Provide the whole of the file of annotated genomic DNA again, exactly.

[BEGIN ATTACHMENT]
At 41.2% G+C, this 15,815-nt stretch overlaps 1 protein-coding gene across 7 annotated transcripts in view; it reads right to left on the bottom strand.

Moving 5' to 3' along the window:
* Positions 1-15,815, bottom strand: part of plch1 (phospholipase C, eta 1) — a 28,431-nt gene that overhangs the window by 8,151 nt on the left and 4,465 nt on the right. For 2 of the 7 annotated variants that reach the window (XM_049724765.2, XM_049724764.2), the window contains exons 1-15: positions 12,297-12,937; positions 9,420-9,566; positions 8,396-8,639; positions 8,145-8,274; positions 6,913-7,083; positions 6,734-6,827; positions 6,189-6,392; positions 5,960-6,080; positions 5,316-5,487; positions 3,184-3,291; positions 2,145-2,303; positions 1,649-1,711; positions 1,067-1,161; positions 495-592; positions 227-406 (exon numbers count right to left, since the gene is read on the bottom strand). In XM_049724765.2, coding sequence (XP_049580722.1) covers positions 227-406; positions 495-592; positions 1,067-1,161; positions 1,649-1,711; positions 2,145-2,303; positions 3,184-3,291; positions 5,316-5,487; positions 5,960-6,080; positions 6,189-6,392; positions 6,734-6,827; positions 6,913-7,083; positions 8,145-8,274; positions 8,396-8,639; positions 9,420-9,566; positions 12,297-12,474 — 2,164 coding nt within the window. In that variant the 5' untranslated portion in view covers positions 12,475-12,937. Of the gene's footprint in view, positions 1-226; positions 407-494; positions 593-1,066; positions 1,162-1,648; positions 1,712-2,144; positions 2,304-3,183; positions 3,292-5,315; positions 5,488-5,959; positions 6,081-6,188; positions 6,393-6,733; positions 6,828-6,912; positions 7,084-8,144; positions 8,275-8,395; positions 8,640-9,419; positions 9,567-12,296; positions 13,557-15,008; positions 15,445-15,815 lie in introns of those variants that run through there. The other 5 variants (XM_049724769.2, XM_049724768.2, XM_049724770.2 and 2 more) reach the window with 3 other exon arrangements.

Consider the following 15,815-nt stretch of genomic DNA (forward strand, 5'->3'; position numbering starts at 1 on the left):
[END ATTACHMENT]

At 41.2% G+C, this 15,815-nt stretch overlaps 1 protein-coding gene across 7 annotated transcripts in view; it reads right to left on the bottom strand.

Moving 5' to 3' along the window:
* Positions 1-15,815, bottom strand: part of plch1 (phospholipase C, eta 1) — a 28,431-nt gene that overhangs the window by 8,151 nt on the left and 4,465 nt on the right. For 2 of the 7 annotated variants that reach the window (XM_049724765.2, XM_049724764.2), the window contains exons 1-15: positions 12,297-12,937; positions 9,420-9,566; positions 8,396-8,639; positions 8,145-8,274; positions 6,913-7,083; positions 6,734-6,827; positions 6,189-6,392; positions 5,960-6,080; positions 5,316-5,487; positions 3,184-3,291; positions 2,145-2,303; positions 1,649-1,711; positions 1,067-1,161; positions 495-592; positions 227-406 (exon numbers count right to left, since the gene is read on the bottom strand). In XM_049724765.2, coding sequence (XP_049580722.1) covers positions 227-406; positions 495-592; positions 1,067-1,161; positions 1,649-1,711; positions 2,145-2,303; positions 3,184-3,291; positions 5,316-5,487; positions 5,960-6,080; positions 6,189-6,392; positions 6,734-6,827; positions 6,913-7,083; positions 8,145-8,274; positions 8,396-8,639; positions 9,420-9,566; positions 12,297-12,474 — 2,164 coding nt within the window. In that variant the 5' untranslated portion in view covers positions 12,475-12,937. Of the gene's footprint in view, positions 1-226; positions 407-494; positions 593-1,066; positions 1,162-1,648; positions 1,712-2,144; positions 2,304-3,183; positions 3,292-5,315; positions 5,488-5,959; positions 6,081-6,188; positions 6,393-6,733; positions 6,828-6,912; positions 7,084-8,144; positions 8,275-8,395; positions 8,640-9,419; positions 9,567-12,296; positions 13,557-15,008; positions 15,445-15,815 lie in introns of those variants that run through there. The other 5 variants (XM_049724769.2, XM_049724768.2, XM_049724770.2 and 2 more) reach the window with 3 other exon arrangements.

Consider the following 15,815-nt stretch of genomic DNA (forward strand, 5'->3'; position numbering starts at 1 on the left):